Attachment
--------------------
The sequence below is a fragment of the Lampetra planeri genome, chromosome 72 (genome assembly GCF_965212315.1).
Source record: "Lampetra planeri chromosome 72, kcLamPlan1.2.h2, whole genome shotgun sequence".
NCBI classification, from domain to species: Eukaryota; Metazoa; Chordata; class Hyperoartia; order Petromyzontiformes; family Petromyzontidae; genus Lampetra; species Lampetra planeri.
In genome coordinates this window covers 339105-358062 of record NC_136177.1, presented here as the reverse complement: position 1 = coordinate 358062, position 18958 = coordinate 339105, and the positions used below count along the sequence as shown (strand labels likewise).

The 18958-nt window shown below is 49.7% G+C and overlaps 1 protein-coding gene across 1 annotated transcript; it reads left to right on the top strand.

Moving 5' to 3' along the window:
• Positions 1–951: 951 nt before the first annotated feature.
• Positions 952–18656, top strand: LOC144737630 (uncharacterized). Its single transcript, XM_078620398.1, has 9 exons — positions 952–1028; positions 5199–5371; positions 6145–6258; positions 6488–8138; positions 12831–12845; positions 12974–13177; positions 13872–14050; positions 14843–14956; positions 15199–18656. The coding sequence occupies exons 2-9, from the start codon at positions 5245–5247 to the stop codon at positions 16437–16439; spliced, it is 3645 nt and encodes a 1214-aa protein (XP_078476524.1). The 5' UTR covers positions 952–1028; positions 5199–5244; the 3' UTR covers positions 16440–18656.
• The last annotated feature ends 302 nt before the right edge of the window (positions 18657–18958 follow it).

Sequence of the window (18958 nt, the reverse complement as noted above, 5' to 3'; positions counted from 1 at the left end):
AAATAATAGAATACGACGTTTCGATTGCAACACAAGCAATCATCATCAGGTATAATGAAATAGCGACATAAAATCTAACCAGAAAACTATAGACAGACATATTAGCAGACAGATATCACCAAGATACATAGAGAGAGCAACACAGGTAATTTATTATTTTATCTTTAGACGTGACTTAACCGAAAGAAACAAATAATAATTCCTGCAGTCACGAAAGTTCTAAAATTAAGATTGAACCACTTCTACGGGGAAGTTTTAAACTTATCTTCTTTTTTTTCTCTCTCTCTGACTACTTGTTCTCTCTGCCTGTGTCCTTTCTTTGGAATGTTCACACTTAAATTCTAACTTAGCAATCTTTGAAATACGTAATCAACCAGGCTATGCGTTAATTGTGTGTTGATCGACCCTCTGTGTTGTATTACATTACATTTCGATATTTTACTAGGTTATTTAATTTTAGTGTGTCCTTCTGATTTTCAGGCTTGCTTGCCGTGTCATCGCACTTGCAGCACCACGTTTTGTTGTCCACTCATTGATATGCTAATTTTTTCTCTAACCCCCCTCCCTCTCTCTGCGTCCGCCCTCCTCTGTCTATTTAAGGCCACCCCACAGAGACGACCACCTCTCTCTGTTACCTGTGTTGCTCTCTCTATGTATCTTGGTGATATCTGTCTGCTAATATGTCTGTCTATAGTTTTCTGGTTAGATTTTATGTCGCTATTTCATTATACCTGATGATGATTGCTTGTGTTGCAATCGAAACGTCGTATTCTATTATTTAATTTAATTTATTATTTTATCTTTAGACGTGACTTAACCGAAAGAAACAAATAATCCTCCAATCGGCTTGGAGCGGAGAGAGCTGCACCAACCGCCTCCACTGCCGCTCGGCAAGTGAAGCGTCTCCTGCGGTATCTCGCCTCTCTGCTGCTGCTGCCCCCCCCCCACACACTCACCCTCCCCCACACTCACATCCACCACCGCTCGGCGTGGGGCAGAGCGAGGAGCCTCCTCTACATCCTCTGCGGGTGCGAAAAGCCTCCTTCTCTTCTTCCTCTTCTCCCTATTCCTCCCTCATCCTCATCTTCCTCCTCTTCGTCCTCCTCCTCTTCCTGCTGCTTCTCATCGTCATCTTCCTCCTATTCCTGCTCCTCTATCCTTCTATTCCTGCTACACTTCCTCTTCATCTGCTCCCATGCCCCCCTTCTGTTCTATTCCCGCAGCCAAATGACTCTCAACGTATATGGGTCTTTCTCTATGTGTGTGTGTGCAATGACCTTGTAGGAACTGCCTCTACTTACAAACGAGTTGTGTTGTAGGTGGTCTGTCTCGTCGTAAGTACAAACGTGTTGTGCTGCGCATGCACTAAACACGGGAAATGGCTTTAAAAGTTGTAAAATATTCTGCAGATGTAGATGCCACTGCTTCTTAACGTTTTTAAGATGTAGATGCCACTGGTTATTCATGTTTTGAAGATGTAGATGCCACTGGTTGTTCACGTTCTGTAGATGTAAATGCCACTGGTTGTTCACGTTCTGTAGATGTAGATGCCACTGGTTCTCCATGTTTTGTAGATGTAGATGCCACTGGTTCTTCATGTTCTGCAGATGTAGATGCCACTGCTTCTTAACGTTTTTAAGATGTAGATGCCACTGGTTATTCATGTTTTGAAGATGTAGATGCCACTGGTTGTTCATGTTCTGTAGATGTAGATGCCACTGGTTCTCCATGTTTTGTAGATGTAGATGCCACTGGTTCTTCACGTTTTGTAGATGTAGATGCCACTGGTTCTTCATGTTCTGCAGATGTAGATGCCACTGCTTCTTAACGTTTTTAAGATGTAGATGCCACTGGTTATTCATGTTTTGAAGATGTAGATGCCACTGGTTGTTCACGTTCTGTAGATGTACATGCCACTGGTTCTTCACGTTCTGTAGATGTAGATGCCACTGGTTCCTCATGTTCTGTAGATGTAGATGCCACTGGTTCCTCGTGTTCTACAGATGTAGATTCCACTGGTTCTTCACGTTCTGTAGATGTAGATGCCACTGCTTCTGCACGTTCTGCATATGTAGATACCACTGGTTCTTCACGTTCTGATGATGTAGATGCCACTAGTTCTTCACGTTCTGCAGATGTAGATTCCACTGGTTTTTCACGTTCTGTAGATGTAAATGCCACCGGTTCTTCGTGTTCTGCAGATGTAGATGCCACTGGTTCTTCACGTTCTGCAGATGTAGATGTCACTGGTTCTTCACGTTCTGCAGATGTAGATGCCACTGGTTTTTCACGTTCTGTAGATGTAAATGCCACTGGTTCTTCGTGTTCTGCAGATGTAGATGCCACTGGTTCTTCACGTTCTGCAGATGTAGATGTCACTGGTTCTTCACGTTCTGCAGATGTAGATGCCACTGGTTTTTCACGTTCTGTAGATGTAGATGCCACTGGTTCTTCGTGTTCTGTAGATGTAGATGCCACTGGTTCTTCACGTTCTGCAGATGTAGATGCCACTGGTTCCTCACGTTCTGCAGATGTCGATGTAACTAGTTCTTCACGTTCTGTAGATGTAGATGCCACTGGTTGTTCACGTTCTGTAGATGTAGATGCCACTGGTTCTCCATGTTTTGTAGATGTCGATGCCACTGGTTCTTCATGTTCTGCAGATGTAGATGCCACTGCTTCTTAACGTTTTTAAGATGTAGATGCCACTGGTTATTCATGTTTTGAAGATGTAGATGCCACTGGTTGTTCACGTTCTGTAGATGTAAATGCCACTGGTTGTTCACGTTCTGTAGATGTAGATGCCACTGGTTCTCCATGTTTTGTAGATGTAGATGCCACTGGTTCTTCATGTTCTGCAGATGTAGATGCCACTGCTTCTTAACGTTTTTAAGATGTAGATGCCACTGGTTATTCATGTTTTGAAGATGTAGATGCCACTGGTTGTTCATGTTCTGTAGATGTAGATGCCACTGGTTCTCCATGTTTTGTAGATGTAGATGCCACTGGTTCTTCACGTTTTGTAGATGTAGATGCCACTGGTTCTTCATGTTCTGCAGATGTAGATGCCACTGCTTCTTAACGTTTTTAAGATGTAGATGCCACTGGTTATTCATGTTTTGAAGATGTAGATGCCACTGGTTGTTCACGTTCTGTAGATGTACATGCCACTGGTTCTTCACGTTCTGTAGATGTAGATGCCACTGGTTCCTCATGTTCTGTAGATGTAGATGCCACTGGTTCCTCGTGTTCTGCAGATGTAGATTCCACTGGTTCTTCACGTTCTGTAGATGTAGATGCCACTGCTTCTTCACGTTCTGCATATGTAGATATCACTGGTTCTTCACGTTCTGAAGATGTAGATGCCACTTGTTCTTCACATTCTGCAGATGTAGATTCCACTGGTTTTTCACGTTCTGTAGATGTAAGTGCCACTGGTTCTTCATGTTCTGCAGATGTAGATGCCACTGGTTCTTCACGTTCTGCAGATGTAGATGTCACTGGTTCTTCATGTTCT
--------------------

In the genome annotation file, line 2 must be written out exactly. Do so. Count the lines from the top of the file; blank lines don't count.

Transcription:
Source record: "Lampetra planeri chromosome 72, kcLamPlan1.2.h2, whole genome shotgun sequence".